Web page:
Please use this identifier to cite or link to this item:
Title: Positive Identification of UV-Generated, Non-Hydrogen-Bonded Isomers of o-Hydroxybenzaldehyde and o-Hydroxyacetophenone
Authors: Lapinski, Leszek 
Rostkowska, Hanna 
Reva, Igor 
Fausto, Rui 
Nowak, Maciej J. 
Issue Date: Apr-2010
Publisher: American Chemical Society
Serial title, monograph or event: J. Phys. Chem. A
Volume: 114
Abstract: Non-hydrogen-bonded isomers were photogenerated by UV (λ > 335 nm) irradiation of o-hydroxybenzaldehyde (salicylaldehyde) and o-hydroxyacetophenone monomers isolated in low-temperature Ar matrixes. These photoisomerizations were found to be photoreversible. Upon shorter wavelength (λ > 235 nm or λ > 270 nm) UV irradiation, the initial forms of the compounds (with intramolecular hydrogen bonds) were partially repopulated. The structures of the photogenerated non-hydrogen-bonded isomers of both compounds were positively identified by comparison of their IR spectra with the spectra theoretically calculated [at the DFT(B3LYP)/6-311++G(2d,p) level] for all possible non-hydrogen-bonded isomers of the studied compounds. The experimental IR spectra of the photoproducts generated from o-hydroxybenzaldehyde and o-hydroxyacetophenone are very well reproduced only by the theoretical spectra predicted for the isomers with both OH and formyl (or acetyl) groups rotated by 180°, with respect to the initial, most stable hydrogen-bonded conformer. Excellent agreement between experiment and theoretical prediction provides a basis for a very reliable identification of the photoproduced isomers of o-hydroxybenzaldehyde and o-hydroxyacetophenone.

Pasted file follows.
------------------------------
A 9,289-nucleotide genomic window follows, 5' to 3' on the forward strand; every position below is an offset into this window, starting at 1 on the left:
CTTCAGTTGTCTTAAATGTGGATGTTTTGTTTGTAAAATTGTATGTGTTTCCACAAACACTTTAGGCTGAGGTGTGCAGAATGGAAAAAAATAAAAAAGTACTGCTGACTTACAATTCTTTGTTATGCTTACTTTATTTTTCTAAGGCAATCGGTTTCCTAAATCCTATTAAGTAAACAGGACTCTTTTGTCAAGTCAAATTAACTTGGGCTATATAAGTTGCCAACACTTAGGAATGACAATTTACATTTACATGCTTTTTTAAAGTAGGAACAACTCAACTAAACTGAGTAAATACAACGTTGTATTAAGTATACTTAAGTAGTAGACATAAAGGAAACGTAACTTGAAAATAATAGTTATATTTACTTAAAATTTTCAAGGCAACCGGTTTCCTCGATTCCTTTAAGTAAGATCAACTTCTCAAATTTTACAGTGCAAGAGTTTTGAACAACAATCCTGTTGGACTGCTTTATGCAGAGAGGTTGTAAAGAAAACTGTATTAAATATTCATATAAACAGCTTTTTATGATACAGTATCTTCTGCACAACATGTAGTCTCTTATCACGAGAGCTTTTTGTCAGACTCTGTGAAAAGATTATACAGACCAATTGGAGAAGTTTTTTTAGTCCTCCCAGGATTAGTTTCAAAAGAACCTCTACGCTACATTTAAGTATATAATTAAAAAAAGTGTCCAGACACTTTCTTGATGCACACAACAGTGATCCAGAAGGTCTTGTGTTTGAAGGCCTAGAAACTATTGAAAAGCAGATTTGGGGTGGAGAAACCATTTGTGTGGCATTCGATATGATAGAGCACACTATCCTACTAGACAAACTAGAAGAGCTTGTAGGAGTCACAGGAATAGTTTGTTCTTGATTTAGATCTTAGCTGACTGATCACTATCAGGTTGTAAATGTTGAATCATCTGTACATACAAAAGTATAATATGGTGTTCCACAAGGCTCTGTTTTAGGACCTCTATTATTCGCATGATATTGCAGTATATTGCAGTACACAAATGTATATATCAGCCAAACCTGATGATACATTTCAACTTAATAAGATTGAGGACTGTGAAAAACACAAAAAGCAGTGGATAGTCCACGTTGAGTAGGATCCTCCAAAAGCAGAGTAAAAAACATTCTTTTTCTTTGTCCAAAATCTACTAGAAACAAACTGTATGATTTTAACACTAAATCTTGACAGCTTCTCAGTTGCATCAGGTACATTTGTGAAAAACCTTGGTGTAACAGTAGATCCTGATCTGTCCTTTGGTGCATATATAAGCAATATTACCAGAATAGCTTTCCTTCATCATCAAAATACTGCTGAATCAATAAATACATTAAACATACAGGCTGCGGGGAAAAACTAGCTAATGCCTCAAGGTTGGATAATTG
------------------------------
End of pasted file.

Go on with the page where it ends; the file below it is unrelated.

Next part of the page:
DOI: 10.1021/jp1003775
Rights: openAccess
Appears in Collections:FCTUC Química - Artigos em Revistas Internacionais

Files in This Item:
File Description SizeFormat
J.Physical Chemistry A, 114 (2010) 5588.pdf293.56 kBAdobe PDFView/Open
Show full item record


checked on May 29, 2020

Citations 5

checked on Aug 2, 2022

Page view(s)

checked on Aug 2, 2022

Download(s) 50

checked on Aug 2, 2022

Google ScholarTM




Items in DSpace are protected by copyright, with all rights reserved, unless otherwise indicated.